Our "home base" in the States is Mendocino. Like Todos Santos, where we live now, it is known as an "art colony" (whatever that means). We have a number of friends there who are professional artists, and of course we have collected examples of their work over the years. Rosemary is one of my oldest friends (over 40 years) and I have always loved her work. I have more of her paintings than I do of any other artist (except for my own!). This painting is by far my favorite of all the art pieces we have, and now that we live surrounded by desert, it is even more meaningful to me. I have it hanging on the wall opposite our bed and it's the first thing I see when I wake up. My heart sings just looking at those colors!


This snowflake was made by my daughter-in-law, Rhonda, when the whole family came to visit for Christmas 2011. She teaches art at a private school in Santa Barbara, and her creativity shows itself in everything she does. One day while they were visiting, we were all just hanging around, and she busied herself by making this huge snowflake. It's still hanging right by the front door.


These earrings were given to me by my paternal grandmother, Mimmie (nee Anna Terrell). She gave me 3 pairs, one of which I gave to my college roommate when she served as my maid of honor. Another pair is stored somewhere (I hope I can eventually find them). These earrings were hers when she was young 100 years ago. She used to write to me regularly, and she always signed her letters "devotedly, Mimmie". I'm sure that she prayed regularly for me from the time I was born which is no doubt one of the primary reasons I'm a christian today. Sorry the photo is so blurry; my camera doesn't do so well with closeups.

Take a few minutes and click over to Hallie's blog to see what favorites other people have to share this week.

Monday, November 11, 2013

Week Ending 9 de noviembre

It's time for another episode of Week Ending, brought to you by the lovely Wanda at Reinventing Mother!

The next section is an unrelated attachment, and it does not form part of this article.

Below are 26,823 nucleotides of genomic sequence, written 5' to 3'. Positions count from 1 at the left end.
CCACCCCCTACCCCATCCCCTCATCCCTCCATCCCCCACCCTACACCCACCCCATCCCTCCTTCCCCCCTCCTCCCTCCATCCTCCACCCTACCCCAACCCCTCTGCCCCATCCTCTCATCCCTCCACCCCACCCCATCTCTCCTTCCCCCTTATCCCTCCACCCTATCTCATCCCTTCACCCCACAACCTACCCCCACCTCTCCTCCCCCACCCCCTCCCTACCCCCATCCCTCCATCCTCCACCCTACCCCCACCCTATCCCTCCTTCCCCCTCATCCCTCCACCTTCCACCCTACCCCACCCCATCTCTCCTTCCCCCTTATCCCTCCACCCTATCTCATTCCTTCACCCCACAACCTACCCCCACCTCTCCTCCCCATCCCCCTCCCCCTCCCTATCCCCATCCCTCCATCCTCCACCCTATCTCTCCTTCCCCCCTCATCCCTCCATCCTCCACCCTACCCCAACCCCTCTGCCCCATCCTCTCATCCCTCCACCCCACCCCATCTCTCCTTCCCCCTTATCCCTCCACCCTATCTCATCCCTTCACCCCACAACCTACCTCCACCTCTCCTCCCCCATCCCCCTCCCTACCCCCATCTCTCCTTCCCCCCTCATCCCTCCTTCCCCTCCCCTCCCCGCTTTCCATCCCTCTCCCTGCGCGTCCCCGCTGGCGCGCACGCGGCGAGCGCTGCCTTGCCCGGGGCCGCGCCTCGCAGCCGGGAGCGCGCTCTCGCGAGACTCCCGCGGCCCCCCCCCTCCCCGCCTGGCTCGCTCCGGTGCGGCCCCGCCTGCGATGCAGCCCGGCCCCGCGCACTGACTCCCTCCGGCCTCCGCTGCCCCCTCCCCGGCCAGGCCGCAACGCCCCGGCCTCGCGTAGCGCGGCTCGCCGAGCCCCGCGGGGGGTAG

Friday morning I was watering around the house and I heard some noise on the other side of the fence. I looked through, and here's what I found:

This was part of a larger group which roams around our neighborhood. These are not wild horses, but around here animals have freedom to roam in their search for food. It's the same thing with cattle and goats. Since stock owners don't have the means to put up fences or buy food for them, the animals have traditionally been allowed to go where they will; it's simply an accepted part of life in rural Baja Sur.

Here's the whole gang, wandering down toward the corner of our road.

Saturday is the day when I do food prep for the week. In my case, that means cooking up a large pot of rice, another large pot of beans, a chicken, and anything else that takes my fancy. Then, during the week, I have the fixings ready for any number of tasty meals.

This is part of the result from this Saturday's cook-a-thon: chicken, rice, and a small amount of nopalitos (cactus pads).

I do my Saturday cooking outside on the wood stove. It's much more convenient to cook multiple pots of things on the wood stove than on a gas or electric stove.

I used about half of the beans I had been soaking to make a pot of Frijoles Borrachos (drunken beans). This is a very simple recipe and could easily be done in a slow cooker. The following amounts serve 3.

* Meats: I used ham bits, half a kosher hot dog, and a handful of pork rinds (a great addition, BTW!) However, any meat will do.
* A chopped onion
* 2 large cloves of garlic, diced
* 2 roma tomatoes, chopped
* 2 jalapeƱo chiles, seeds removed & diced
* 1 bottle of beer
* 1/2 lb of soaked dried beans (any kind is fine), or 2-3 cans of beans
* water as needed
* if you want the beans to have a smoky flavor, you can add some Liquid Smoke
* I added nopalitos to this pot (those long green things)